In this scenario, how does that make you feel? There certainly was enough ego-laden on-the-record and off-the record things going on that support the notion that the stagecraft was designed to play us. The Republicans were always in the obstructionist mode – what else should we expect? Why make it easier? Reid made it easy for them to do excel “on stage” in Jim’s thesis.
Pam’s House Blend – Front Page

—  John Wright

A politically-connected reader calls the administration’s failure on gay rights ‘morally offensive’ and ‘politically stupid’

From a reader active in gay politics:

I said back in 2009 that I could not believe we were several months into this administration, with likely the most liberal (or “liberal”) president I’ll see in my lifetime, with the largest majorities in Congress we are likely to see in our lifetimes, and we, the gay community, were utterly dead in the water. Because even in the first few weeks it became clear that doing anything on our issues was the lowest possible priority. It was hypothetically possible at some future point, but that point woud never arrive, because it was premised on an imaginary day on which it would not cost the administration anything politically (in their view). And the situation is the same or worse, almost two years into this.

I guess they think there is some other base of Obama voters who would be offended by actually doing anything about gay rights, and that other base is more important than their base among gay voters. They are wrong. I understand there are times when priorities have to be ranked; I wasn’t born yesterday. But Barack Obama was very clear on gay issues in 2008, and the voters who didn’t like that have already discounted him for that, but voted for him anyhow. They supported him in full awareness that he had promised to repeal DADT and DOMA, and pass ENDA, etc. Why would they be surprised or disappointed now, if he actually did these things? They wouldn’t. So he is losing the gay community by inaction, and he’s not even gaining anything in exchange for it. The administration’s failure on this is not only morally offensive (even by Obama’s own rhetoric, given his many statements about how the current state of gay rights is an injustice), but politically stupid.




AMERICAblog Gay

—  John Wright

LGBT activists targeting Rep. George Miller over failure to move ENDA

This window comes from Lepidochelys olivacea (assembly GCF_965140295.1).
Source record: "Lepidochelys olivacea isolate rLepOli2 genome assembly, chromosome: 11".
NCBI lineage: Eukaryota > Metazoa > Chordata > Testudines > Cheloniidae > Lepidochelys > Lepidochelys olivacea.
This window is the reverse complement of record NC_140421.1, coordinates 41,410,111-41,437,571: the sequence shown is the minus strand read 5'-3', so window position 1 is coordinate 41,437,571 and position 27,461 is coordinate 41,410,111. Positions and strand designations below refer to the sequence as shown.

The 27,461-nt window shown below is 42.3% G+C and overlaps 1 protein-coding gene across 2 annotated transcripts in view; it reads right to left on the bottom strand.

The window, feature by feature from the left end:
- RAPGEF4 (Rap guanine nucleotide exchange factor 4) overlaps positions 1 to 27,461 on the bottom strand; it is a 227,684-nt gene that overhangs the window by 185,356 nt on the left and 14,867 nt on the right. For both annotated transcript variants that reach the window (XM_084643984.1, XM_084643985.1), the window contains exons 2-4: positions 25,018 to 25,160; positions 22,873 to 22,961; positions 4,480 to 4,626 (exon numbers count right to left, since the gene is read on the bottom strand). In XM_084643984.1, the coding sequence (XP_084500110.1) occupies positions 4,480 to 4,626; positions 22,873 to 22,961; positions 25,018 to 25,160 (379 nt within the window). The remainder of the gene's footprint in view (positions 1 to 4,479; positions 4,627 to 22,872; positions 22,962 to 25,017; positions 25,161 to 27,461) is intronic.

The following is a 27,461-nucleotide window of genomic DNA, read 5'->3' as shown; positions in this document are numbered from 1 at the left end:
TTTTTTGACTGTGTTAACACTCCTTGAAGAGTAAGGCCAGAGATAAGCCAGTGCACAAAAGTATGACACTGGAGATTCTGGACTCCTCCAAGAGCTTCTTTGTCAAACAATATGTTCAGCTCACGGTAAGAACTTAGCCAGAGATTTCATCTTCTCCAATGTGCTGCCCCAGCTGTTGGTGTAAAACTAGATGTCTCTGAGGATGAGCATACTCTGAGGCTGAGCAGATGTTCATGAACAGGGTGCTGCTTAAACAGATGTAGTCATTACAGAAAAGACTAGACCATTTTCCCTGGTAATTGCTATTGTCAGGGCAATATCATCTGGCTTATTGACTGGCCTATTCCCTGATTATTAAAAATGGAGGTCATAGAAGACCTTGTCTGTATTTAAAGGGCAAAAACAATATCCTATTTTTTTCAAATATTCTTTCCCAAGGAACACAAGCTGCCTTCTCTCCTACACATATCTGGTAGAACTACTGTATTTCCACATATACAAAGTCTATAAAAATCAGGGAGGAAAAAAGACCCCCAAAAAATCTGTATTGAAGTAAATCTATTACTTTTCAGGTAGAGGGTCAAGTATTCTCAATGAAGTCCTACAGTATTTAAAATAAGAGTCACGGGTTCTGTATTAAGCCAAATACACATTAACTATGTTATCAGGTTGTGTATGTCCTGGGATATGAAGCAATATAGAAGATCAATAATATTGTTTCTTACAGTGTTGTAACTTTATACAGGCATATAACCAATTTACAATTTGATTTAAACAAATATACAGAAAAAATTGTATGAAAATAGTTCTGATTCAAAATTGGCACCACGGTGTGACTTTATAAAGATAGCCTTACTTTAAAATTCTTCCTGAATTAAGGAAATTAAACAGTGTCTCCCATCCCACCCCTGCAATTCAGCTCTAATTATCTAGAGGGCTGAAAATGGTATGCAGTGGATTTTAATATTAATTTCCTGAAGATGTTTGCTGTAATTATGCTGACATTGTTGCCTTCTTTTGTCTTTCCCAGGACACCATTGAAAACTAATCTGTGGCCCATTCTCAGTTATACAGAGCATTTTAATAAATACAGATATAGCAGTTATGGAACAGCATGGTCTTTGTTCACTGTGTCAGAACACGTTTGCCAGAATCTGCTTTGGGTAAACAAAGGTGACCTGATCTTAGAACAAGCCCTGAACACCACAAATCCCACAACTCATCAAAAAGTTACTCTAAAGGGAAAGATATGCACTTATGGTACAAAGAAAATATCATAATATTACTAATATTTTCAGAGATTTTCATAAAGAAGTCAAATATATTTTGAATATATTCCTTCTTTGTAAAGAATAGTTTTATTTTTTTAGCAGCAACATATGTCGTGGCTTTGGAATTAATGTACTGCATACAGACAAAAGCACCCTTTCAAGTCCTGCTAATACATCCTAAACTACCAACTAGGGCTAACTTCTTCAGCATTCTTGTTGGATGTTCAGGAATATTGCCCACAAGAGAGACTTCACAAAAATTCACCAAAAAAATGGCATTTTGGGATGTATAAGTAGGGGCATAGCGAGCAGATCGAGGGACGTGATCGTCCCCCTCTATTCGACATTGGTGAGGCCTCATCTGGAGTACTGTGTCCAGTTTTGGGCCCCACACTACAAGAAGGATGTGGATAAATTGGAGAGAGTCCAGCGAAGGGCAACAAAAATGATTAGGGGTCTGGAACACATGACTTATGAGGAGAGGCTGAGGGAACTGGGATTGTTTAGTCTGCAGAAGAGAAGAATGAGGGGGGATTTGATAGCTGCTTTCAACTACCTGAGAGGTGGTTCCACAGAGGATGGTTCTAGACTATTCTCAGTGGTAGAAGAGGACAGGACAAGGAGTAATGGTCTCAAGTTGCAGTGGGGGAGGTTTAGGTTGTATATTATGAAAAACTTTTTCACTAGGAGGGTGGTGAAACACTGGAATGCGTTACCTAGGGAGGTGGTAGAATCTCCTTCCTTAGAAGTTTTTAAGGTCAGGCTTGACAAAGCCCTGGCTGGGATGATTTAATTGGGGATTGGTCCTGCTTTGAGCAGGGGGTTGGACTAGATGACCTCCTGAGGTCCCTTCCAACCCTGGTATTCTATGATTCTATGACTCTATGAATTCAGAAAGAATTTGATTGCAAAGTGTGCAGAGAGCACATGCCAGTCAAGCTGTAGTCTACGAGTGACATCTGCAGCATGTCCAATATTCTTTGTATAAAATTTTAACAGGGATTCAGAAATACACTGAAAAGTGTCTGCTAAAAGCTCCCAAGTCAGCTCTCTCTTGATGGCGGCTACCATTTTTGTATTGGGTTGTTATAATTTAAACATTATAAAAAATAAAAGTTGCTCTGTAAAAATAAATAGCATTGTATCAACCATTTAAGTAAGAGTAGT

Promises have been made. Promises haven’t been kept. There have been lots of promises on ENDA.

While members of Congress are asking us to help them keep their jobs, they’re not doing much to help LGBT Americans keep their jobs. ENDA isn’t moving, despite repeated commitments from leading Democrats to move the legislation.

So, tonight, Rep. George Miller, the Chair of the House Education and Labor Committee, will be hearing from LGBT activists on ENDA. From Chris Johnson at the Washington Blade:

Activists affiliated with GetEQUAL were set on Thursday to interrupt a debate between Rep. George Miller (D-Calif) and his Republican opponent in an effort to push for passage of the Employment Non-Discrimination Act.

According to a statement, GetEQUAL was set to stage an act of non-violent, civil disobedience during the debate between Miller and GOP candidate Rick Tubbs at the Travis Credit Union Auditorium in Vacaville, Calif.

Protesters were set to silently walk to the front of the auditorium holding a sign reading: “Miller Markup Employment Non Discrimination Act Now.”

Set to work in conjunction with GetEQUAL was One Struggle One Fight, another LGBT civil disobedience organization, and Pride at Work, an LGBT constituency group of the AFL-CIO.

Miller has made promises that haven’t been kept. Chris linked to this Blade article from March 18, 2010:

Moments after the arrested protesters were taken away, Rep. George Miller (D-Calif.) was seen walking along a nearby street. He chairs the House Education & Labor Committee, which is handling ENDA. Asked by DC Agenda when ENDA would advance to a markup, Miller replied, “Right after health care.”

Health care passed in the House on March 22, 2010.

There’s not much time left to pass ENDA this year. And, as noted in the post below, DADT appears to be in peril. And, Democrats wonder why the base isn’t enthusiastic.

We’re all supposed to do everything we can to make sure these “supportive” members of Congress keep their jobs. It’s really a one-way relationship.

But, sure looks like GetEQUAL and its allies aren’t going to be silent. I’m thinking things could get interesting.




AMERICAblog Gay

—  John Wright